-To be the Word of God, God speaking to Man, God must reveal Himself and speak of eternal things such as the Divine end and purpose of Creation, the Divine laws of life and the eternal destiny to which He is leading both the individual and the human race.
-They saw the literal stories as allegories or parables pointing to spiritual truths as the Lord Himself showed in the Parable of the Sower. (Here Christ explained that the real subject was the way the truth of the Dive Word (the seed) is either received into the human mind or is rejected by it.) It was not guidance on agricultural practice.
-So they looked for a deeper, or spiritual meaning in the sacred text and this kind of biblical interpretation can be described as allegorical interpretation.
-But since they lacked a rational revelation of spiritual truth which would be a guide in reaching the spiritual meaning of biblical passages, there was a tendency to error when using this method of interpretation.
-Allegorical interpretation prevailed through the Middle Ages (500AD - 1300AD) with dogmatic theology rather than exegesis being the main interest.
-As the church declined and focussed more on external matters, errors in allegorical interpretation increased and so did confusion of understanding of scripture.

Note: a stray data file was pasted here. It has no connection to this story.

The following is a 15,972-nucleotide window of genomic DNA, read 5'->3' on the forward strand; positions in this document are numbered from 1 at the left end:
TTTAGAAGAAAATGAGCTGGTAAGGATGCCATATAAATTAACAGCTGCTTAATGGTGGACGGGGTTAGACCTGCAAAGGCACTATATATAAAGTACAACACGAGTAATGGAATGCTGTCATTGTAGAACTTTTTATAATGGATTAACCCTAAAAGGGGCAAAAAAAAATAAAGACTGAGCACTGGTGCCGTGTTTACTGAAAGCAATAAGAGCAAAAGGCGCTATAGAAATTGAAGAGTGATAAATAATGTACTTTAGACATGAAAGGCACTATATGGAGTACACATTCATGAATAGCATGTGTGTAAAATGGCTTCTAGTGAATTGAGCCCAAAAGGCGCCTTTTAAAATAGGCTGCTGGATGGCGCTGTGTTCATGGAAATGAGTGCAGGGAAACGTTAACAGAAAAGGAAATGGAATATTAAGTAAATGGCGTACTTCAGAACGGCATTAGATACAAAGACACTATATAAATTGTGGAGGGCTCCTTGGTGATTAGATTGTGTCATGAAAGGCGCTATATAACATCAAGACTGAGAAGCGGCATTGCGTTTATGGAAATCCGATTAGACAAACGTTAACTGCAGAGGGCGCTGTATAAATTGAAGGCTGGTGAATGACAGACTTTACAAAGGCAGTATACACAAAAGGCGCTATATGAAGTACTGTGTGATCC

-To put a stop to this confusion, the Catholic Church ruled that its clergy alone would have the right to interpret scripture in line with the creeds and decisions of Church Councils.
-Official Church teaching was the only game in town and ordinary people were denied access to the Word.
-Religious Reformers Wycliff, Huss, Luther and Calvin rose in revolt against this assertion of ecclesiastical authority and they in turn asserted that God should be allowed to speak directly to every man, with each man allowed to draw his own conclusion from the sacred text. To curb the role of the imagination in biblical interpretation they demanded that scripture should be understood literally in accord with the plain and open meaning of every passage.
Luther dismissed the allegorizers as "clerical jugglers performing monkey tricks" and said that Origen’s exegesis was "worth less than dirt" and expressed a strong preference for the literal sense. However, A.M. Hunter has observed that in practice Luther remained fond of allegorical interpretation and his own exposition showed as many monkey tricks as Origen’s.
-This remains the position with the Protestant Churches and they still
have a prejudice against anything but a literal interpretation of Scripture.
So here we are with literal interpretation reigning supreme.
At this point let’s have another look at Allegorical Interpretation.
-Now from the Gospels we know that "without a parable spake He not
unto them," so that all His stories and sayings must have a spiritual
meaning beyond the literal meaning - unless the spiritual meaning is plain
to see - for example - "You are My disciples if you have love for